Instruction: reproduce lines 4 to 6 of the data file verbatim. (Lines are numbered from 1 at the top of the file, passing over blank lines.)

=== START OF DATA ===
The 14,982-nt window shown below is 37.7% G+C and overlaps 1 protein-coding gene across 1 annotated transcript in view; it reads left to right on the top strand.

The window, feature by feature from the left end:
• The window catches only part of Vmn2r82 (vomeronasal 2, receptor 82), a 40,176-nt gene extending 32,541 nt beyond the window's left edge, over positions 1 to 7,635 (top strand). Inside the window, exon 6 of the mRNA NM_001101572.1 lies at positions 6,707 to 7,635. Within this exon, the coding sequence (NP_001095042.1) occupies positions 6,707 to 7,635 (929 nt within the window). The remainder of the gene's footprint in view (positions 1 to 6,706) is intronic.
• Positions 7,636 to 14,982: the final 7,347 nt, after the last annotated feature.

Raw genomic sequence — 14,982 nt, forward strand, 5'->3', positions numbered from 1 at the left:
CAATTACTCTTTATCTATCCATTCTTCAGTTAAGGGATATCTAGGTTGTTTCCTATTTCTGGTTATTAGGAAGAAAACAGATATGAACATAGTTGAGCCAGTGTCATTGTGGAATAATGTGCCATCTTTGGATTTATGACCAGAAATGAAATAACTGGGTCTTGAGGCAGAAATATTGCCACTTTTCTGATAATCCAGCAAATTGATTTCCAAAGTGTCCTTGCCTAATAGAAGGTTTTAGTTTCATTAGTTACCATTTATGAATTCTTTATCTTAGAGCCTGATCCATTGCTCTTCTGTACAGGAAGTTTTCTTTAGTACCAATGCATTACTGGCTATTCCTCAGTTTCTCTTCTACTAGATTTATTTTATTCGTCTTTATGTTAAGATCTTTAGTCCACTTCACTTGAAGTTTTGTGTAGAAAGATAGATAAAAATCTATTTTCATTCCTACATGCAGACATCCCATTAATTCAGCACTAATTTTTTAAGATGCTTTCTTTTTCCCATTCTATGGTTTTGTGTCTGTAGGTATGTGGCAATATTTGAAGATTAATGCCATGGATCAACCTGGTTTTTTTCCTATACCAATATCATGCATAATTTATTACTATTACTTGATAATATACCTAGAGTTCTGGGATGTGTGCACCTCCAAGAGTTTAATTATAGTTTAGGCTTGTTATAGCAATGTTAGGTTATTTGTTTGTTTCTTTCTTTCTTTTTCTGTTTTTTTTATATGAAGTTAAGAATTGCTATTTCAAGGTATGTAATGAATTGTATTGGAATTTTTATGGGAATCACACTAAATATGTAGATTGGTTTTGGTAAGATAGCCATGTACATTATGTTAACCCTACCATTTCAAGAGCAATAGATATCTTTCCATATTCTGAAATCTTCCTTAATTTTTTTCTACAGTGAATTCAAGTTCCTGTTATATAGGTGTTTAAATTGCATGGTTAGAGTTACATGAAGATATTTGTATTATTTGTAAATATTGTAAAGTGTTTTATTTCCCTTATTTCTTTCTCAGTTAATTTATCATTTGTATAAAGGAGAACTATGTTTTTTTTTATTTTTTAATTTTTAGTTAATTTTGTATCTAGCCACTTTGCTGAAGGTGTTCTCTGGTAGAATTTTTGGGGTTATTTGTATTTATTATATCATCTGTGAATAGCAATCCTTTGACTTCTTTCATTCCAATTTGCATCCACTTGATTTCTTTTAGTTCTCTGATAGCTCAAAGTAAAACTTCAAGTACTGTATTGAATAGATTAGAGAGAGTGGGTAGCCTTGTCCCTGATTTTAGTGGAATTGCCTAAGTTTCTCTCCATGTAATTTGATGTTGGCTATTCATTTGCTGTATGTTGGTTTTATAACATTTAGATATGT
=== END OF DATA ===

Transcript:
• Positions 7,636 to 14,982: the final 7,347 nt, after the last annotated feature.

Raw genomic sequence — 14,982 nt, forward strand, 5'->3', positions numbered from 1 at the left:
CAATTACTCTTTATCTATCCATTCTTCAGTTAAGGGATATCTAGGTTGTTTCCTATTTCTGGTTATTAGGAAGAAAACAGATATGAACATAGTTGAGCCAGTGTCATTGTGGAATAATGTGCCATCTTTGGATTTATGACCAGAAATGAAATAACTGGGTCTTGAGGCAGAAATATTGCCACTTTTCTGATAATCCAGCAAATTGATTTCCAAAGTGTCCTTGCCTAATAGAAGGTTTTAGTTTCATTAGTTACCATTTATGAATTCTTTATCTTAGAGCCTGATCCATTGCTCTTCTGTACAGGAAGTTTTCTTTAGTACCAATGCATTACTGGCTATTCCTCAGTTTCTCTTCTACTAGATTTATTTTATTCGTCTTTATGTTAAGATCTTTAGTCCACTTCACTTGAAGTTTTGTGTAGAAAGATAGATAAAAATCTATTTTCATTCCTACATGCAGACATCCCATTAATTCAGCACTAATTTTTTAAGATGCTTTCTTTTTCCCATTCTATGGTTTTGTGTCTGTAGGTATGTGGCAATATTTGAAGATTAATGCCATGGATCAACCTGGTTTTTTTCCTATACCAATATCATGCATAATTTATTACTATTACTTGATAATATACCTAGAGTTCTGGGATGTGTGCACCTCCAAGAGTTTAATTATAGTTTAGGCTTGTTATAGCAATGTTAGGTTATTTGTTTGTTTCTTTCTTTCTTTTTCTGTTTTTTTTATATGAAGTTAAGAATTGCTATTTCAAGGTATGTAATGAATTGTATTGGAATTTTTATGGGAATCACACTAAATATGTAGATTGGTTTTGGTAAGATAGCCATGTACATTATGTTAACCCTACCATTTCAAGAGCAATAGATATCTTTCCATATTCTGAAATCTTCCTTAATTTTTTTCTACAGTGAATTCAAGTTCCTGTTATATAGGTGTTTAAATTGCATGGTTAGAGTTACATGAAGATATTTGTATTATTTGTAAATATTGTAAAGTGTTTTATTTCCCTTATTTCTTTCTCAGTTAATTTATCATTTGTATAAAGGAGAACTATGTTTTTTTTTATTTTTTAATTTTTAGTTAATTTTGTATCTAGCCACTTTGCTGAAGGTGTTCTCTGGTAGAATTTTTGGGGTTATTTGTATTTATTATATCATCTGTGAATAGCAATCCTTTGACTTCTTTCATTCCAATTTGCATCCACTTGATTTCTTTTAGTTCTCTGATAGCTCAAAGTAAAACTTCAAGTACTGTATTGAATAGATTAGAGAGAGTGGGTAGCCTTGTCCCTGATTTTAGTGGAATTGCCTAAGTTTCTCTCCATGTAATTTGATGTTGGCTATTCATTTGCTGTATGTTGGTTTTATAACATTTAGATATGT